I had also assumed that we could never detect Boltzmann brains (formed by the most random manner) even if they existed because they were so incredibly uncommon and short lived, and yes our detectors would be more likely to turn into one than find one that would have been there without them. Is there a simple reason why observing a B brain being an observer is important?

    Thor Russell
    vongehr
    observer in free-fall towards the black hole doesn't experience Hawking radiation, what if that is the time when the black hole evaporates (or becomes infinitesimally close to doing so)? Surely the resulting explosion/gamma rays are felt?
    I presume that this is about the difference between cosmological and black hole horizons.  There is no intrinsic curvature at a horizon due to mere acceleration in flat space, but there is curvature near a black hole.  Perhaps this is closely related to the gray body factors - I am no expert on that.  The problem is: why should we assume both spectra to be thermal to such a high degree as it is necessary to allow Boltzmann brains?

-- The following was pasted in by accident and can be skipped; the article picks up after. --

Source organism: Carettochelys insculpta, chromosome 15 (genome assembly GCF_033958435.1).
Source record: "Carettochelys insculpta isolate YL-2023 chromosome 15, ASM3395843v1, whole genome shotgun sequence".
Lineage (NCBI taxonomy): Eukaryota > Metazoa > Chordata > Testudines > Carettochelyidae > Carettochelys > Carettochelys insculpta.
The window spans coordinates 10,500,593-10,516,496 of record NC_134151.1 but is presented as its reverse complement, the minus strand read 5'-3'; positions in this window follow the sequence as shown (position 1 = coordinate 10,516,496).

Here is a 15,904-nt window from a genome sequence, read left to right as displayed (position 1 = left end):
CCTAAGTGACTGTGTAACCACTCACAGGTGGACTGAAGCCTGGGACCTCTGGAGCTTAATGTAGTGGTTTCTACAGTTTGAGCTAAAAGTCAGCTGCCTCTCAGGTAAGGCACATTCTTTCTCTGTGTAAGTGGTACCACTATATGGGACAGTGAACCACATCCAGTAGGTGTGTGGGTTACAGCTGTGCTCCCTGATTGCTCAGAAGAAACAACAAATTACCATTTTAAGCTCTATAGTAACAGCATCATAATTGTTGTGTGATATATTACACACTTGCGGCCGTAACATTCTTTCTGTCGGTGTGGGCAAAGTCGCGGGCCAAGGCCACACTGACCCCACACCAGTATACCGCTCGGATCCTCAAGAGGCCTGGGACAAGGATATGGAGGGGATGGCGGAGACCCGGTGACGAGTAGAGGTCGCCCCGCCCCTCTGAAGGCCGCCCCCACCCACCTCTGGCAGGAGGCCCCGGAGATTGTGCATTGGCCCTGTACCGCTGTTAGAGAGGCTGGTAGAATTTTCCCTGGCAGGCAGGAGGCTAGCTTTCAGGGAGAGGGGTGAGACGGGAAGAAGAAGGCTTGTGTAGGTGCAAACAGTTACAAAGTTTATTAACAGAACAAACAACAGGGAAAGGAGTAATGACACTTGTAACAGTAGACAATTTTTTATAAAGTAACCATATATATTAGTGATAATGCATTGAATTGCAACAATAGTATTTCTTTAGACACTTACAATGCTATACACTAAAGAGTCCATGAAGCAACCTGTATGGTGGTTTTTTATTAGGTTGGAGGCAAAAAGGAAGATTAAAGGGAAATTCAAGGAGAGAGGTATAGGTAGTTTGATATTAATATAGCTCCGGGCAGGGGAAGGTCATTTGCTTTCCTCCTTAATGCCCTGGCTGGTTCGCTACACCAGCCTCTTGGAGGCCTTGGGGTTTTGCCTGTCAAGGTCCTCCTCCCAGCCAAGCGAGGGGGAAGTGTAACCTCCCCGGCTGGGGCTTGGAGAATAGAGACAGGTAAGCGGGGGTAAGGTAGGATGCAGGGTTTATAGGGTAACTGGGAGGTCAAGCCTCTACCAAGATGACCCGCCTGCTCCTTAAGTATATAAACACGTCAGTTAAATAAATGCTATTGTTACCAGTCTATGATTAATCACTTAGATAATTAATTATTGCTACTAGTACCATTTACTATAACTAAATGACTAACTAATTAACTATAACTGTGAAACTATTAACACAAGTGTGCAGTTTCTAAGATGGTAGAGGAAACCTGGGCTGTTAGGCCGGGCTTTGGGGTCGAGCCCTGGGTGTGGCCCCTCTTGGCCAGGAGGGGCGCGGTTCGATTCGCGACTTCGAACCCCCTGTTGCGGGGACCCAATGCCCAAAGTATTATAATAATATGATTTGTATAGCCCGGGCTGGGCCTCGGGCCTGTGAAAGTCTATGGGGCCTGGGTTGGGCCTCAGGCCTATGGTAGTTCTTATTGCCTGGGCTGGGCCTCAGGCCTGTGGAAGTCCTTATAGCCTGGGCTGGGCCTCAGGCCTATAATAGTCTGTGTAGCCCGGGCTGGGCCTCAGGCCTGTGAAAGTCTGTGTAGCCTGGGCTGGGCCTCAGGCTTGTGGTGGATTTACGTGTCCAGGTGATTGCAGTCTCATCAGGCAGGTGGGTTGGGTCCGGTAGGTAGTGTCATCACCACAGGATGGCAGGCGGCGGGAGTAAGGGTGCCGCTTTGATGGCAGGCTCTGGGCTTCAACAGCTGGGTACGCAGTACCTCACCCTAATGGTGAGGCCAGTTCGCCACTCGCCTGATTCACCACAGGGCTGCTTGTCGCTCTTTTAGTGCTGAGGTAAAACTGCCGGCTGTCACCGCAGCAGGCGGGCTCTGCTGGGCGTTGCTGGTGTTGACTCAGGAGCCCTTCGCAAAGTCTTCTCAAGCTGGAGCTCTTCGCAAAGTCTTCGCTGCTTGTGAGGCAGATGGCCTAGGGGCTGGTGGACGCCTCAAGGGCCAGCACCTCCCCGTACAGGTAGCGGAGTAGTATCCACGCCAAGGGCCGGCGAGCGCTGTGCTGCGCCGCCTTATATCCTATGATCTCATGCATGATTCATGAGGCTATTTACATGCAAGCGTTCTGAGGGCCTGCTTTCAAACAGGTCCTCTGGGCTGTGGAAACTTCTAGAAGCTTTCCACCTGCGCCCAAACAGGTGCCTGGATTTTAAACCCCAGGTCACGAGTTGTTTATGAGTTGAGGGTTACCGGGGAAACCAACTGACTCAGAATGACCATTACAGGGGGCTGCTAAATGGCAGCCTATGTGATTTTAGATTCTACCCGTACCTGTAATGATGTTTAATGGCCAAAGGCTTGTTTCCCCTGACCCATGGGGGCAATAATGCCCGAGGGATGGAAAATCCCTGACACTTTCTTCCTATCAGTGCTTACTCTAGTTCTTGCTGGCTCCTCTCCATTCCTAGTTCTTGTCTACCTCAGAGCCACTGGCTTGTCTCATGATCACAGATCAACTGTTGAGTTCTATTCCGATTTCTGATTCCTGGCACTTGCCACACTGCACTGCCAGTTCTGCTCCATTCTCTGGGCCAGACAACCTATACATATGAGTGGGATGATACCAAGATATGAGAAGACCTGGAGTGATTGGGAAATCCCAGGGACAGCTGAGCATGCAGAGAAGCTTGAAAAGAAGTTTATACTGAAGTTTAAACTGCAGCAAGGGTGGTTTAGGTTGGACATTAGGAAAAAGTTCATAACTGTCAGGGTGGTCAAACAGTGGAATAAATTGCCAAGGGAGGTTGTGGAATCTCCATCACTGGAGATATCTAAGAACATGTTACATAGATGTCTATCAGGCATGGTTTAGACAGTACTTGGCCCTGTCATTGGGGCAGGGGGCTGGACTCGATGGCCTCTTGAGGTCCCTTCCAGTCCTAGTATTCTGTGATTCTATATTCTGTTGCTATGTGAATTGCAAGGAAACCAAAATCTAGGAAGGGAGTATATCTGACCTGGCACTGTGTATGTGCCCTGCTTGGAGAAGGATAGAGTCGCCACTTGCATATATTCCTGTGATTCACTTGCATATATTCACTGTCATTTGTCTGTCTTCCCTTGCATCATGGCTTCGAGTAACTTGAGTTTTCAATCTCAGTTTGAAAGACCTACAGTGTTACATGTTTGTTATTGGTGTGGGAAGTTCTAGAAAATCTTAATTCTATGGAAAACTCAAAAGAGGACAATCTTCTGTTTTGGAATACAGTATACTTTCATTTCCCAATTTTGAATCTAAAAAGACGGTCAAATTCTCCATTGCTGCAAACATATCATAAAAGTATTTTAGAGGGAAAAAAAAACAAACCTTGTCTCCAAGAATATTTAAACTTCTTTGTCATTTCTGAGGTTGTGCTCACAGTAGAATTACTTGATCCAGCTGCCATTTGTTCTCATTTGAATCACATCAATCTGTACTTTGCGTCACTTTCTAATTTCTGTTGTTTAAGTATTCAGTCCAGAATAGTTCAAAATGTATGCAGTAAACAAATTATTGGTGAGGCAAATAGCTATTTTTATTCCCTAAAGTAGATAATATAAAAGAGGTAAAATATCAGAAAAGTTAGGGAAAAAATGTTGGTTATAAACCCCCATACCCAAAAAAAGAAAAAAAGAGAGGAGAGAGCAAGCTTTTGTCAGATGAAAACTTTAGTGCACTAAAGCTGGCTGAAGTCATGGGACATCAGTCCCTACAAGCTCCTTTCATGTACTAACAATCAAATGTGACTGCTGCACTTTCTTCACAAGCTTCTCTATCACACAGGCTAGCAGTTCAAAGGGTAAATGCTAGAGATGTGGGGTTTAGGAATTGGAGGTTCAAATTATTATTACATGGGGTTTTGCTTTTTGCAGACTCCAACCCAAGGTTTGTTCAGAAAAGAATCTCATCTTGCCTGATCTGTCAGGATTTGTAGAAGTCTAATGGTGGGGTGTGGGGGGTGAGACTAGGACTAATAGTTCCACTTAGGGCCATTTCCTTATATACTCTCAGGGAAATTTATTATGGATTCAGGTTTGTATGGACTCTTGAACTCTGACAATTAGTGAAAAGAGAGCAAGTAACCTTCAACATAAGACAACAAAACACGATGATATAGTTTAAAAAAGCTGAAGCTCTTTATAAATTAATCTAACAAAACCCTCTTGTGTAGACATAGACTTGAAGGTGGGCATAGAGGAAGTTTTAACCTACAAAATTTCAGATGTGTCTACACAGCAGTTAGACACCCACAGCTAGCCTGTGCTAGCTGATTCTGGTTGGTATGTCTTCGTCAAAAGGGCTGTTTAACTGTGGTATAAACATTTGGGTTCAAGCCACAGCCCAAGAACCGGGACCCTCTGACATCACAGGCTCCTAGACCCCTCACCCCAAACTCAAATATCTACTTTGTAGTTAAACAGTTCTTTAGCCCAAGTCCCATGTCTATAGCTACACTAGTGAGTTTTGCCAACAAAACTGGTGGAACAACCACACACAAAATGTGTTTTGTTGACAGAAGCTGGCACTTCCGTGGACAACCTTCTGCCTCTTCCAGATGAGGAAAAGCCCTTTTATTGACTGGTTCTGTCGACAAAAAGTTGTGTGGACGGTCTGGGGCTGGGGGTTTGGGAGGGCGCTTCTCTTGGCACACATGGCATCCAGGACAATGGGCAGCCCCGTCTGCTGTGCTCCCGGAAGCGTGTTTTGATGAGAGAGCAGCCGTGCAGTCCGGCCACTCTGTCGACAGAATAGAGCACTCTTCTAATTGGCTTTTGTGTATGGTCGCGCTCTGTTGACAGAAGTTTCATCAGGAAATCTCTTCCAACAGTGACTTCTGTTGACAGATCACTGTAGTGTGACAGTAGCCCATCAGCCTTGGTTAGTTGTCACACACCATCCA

detectors would be more likely to turn into one than find one that would have been there without them.
    You could imagine a detector cooled to T < T_horizon.  However, the fluctuation (brain) is supposed to leisurely appear from the horizon (E ~ few kg, thus quite slow)! That of course is much more likely (for a brain) if it happened to come together out of thermal radiation colliding in front of the detector (because otherwise, how would the brain stay stable for millions of years yet only remember a normal childhood and so on).
    Is there a simple reason why observing a B brain being an observer is important
    A B Brain can be in any (e.g. terrible) state*.  If it can, so can my future I.  The question is: Is the principle of plenitude as restricted by pure logic the same or is it more restricted than as restricted by current quantum theory?  It is a straight physics science question, because physics is about explaining all that is possible with its probabilities (how much can I expect that state S).

    *
    "If BBs were possible, crazy BBs would even outnumber the BBs that observe “normal” situations." - from the other post on BB = B brains.
    Halliday
    Sascha:

    You are quite correct to question the nature of Hawking, Unruh, and/or any other similarly derived radiation and/or temperature, etc.  They all depend upon meshing three (3) areas of physics that have yet to be properly/completely reconciled:  Quantum Mechanics/QFT/etc. (QM), General Relativity (GR), and Thermodynamics (a subset of Statistical Mechanics [SM]).